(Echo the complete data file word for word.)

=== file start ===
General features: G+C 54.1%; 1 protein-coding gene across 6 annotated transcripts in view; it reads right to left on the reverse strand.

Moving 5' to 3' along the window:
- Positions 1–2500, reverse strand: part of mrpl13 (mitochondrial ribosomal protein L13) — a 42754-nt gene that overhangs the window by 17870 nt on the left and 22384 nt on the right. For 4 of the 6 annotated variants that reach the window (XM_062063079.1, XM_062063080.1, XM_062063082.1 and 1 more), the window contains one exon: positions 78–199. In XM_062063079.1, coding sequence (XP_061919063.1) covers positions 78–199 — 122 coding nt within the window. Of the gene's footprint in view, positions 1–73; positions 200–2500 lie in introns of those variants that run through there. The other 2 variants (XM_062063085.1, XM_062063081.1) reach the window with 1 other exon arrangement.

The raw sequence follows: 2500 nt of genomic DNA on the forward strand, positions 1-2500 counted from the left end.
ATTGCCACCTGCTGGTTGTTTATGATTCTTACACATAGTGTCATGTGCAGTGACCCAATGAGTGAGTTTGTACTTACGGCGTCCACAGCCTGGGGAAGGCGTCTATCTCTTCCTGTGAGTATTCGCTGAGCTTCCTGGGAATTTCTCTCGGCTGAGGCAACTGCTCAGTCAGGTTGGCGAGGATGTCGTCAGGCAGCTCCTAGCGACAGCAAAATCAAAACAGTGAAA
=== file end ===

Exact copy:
General features: G+C 54.1%; 1 protein-coding gene across 6 annotated transcripts in view; it reads right to left on the reverse strand.

Moving 5' to 3' along the window:
- Positions 1–2500, reverse strand: part of mrpl13 (mitochondrial ribosomal protein L13) — a 42754-nt gene that overhangs the window by 17870 nt on the left and 22384 nt on the right. For 4 of the 6 annotated variants that reach the window (XM_062063079.1, XM_062063080.1, XM_062063082.1 and 1 more), the window contains one exon: positions 78–199. In XM_062063079.1, coding sequence (XP_061919063.1) covers positions 78–199 — 122 coding nt within the window. Of the gene's footprint in view, positions 1–73; positions 200–2500 lie in introns of those variants that run through there. The other 2 variants (XM_062063085.1, XM_062063081.1) reach the window with 1 other exon arrangement.

The raw sequence follows: 2500 nt of genomic DNA on the forward strand, positions 1-2500 counted from the left end.
ATTGCCACCTGCTGGTTGTTTATGATTCTTACACATAGTGTCATGTGCAGTGACCCAATGAGTGAGTTTGTACTTACGGCGTCCACAGCCTGGGGAAGGCGTCTATCTCTTCCTGTGAGTATTCGCTGAGCTTCCTGGGAATTTCTCTCGGCTGAGGCAACTGCTCAGTCAGGTTGGCGAGGATGTCGTCAGGCAGCTCCTAGCGACAGCAAAATCAAAACAGTGAAA